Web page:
Another part of this is that Mills is not on the 40-man, so the A's will need to make a move to get him there. The most obvious one is putting Raul Alcantara on the 60-day disabled list. He's out until at least the middle of next year after Tommy John surgery in May, so there's no real reason to lose a player, or at least risk losing a player, if the team doesn't have to. But if they want to lose a player, I guess there's always Jeff Francis.

Another another part of this (my transitions game is crazy good right now, unstoppable) is why did the A's acquire Brad Mills at all? I guess for $1, the deal is unbeatable. My grandpa would go down to the Naval Exchange or to Costco and if he saw something on deep discount, he'd buy it. He had no idea what he was going to do with the damn thing half the time, but he couldn't resist a steal. I'm not sure he ever bought a Christmas present consciously in his life, in fact -- come the end of the year, he'd look at the stuff he'd gathered throughout the year and start giving it away. Which, come to think of it, isn't such a bad strategy! I don't know why I'm playing this like it's some goofy wackadoodle approach to shopping and life when it seems pretty clear that he had it all figured out. Not so unlike Billy Beane!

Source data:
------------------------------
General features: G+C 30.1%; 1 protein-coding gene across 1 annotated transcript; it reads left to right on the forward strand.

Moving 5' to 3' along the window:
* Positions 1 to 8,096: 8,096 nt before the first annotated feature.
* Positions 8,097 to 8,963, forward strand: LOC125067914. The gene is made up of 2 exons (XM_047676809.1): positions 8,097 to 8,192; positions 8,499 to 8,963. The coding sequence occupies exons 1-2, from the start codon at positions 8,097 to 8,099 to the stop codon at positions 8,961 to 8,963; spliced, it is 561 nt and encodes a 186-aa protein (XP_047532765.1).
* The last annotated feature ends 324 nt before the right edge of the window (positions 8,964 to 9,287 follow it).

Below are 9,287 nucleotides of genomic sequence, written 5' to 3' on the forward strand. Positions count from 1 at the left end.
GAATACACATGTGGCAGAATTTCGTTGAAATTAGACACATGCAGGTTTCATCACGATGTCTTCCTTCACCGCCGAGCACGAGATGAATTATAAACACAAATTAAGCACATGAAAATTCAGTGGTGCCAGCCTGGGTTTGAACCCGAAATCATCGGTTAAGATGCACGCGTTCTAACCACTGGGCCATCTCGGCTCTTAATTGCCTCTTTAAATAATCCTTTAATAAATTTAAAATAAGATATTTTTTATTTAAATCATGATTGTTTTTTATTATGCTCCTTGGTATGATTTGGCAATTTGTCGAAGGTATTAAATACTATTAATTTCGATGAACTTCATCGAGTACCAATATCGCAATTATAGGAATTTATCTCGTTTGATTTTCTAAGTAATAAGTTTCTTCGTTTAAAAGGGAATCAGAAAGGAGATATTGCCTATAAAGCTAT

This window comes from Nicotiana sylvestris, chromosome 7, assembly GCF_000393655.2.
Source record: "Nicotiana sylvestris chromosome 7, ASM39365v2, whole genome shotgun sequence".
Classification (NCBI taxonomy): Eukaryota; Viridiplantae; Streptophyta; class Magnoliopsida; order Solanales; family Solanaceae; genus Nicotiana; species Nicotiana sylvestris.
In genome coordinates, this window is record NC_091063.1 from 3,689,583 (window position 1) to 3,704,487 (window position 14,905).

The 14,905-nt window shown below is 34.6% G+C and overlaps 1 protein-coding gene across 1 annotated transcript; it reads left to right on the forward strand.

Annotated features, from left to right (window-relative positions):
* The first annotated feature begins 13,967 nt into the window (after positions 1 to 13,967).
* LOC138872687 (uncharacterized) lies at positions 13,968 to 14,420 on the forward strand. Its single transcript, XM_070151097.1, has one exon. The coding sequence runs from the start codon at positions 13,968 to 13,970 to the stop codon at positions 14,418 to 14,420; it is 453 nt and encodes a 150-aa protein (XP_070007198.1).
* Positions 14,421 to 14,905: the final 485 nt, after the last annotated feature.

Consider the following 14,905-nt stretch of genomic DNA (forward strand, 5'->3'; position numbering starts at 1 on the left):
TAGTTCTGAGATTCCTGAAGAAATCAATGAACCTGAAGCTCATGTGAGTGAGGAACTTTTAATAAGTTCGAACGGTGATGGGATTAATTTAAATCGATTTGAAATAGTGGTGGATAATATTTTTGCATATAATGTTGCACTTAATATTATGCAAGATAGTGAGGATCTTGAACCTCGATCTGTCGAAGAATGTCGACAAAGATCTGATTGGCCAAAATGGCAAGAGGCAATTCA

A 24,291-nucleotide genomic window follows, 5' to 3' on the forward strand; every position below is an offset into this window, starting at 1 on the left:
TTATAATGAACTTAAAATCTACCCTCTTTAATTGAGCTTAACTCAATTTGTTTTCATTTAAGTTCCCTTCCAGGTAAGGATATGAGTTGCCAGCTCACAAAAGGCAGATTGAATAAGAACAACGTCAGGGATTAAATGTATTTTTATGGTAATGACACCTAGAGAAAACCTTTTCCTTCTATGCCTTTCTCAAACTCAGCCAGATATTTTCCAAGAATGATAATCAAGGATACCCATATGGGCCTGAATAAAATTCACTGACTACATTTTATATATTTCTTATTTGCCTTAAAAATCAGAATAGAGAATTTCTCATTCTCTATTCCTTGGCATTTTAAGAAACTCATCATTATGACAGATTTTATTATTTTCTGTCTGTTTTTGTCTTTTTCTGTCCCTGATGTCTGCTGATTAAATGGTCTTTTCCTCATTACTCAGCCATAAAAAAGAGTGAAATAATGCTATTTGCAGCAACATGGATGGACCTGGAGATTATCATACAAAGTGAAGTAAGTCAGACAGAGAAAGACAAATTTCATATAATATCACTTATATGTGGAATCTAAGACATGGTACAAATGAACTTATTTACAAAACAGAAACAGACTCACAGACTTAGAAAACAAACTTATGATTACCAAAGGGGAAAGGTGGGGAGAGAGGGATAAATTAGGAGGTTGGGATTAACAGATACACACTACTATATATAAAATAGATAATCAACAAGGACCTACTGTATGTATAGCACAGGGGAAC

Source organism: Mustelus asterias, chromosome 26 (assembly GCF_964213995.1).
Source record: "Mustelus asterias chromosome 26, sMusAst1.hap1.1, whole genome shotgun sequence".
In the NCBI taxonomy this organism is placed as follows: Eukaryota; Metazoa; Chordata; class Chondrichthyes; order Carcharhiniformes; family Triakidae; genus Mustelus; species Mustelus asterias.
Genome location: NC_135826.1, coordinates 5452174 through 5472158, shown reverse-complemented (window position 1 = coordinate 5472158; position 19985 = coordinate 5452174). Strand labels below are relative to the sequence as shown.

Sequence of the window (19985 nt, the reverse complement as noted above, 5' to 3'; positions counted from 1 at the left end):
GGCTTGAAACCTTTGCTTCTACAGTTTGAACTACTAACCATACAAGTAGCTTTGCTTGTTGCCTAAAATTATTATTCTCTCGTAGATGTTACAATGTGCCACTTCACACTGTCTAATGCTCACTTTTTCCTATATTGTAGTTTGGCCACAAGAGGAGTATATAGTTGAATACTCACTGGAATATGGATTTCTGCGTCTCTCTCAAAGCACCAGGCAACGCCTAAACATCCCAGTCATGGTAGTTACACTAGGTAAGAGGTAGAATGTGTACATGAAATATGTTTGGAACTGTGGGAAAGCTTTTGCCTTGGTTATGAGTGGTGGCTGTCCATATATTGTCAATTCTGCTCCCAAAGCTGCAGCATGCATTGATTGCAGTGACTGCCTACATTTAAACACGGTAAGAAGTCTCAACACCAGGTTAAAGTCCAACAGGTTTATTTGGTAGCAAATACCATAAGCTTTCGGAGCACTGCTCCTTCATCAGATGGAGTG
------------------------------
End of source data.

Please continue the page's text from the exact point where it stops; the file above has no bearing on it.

So that's one possible explanation, that Mills is just here because he's here and he won't be joining the 40-man any time soon so much as sitting around and waiting for an opportunity if it arises. Except if that's the case, why would the Brewers trade Mills to the A's at all? Doug Melvin is effectively doing two favors, one for Beane, a general manager in the other league who finds himself short a starting pitcher, and one for Mills, a Triple-A lifer who hoped for a shot with the Brewers but who is staring up at a pretty solid rotation ahead of him and who'd be better off in another organization. In that case, Mills doesn't wind up on the A's unless he's going to wind up on the A's. Oh, and there's also

I'm fairly sure Rosenthal tweeted that before word came out about Pomeranz's hand, so at the time we were all a little mystified, but it later made total sense.

Except that there is this guy Dan Straily. Remember him? Pop-up prospect, sub-4 ERA in 2013 with solid periperhals, gave up homers at a whiplash-inducing rate over his first seven starts this year, got demoted to go work on it? In seven post-demotion starts, he's striking out a batter per inning, walking 3.5 per nine (a rate much higher than his previous high-minors work), and still giving up homers, actually -- four in 45 innings isn't an astounding number, but it's double his 2012-13 rate. Still, this works out to a 3.55 ERA in the PCL. Stats aren't everything in the minors. They may not even be most of the thing. They may may be even less of a thing when someone has struggled with a particular aspect of their game and is sent down to work on it. Which is all to say: if the A's think Straily isn't ready to come up, well, who am I to dissent?

Oh, and Evan Scribner is in Oakland for the next few days, until the A's need his spot for Pomeranz's replacement in the rotation. Welcome back, Scrumbles.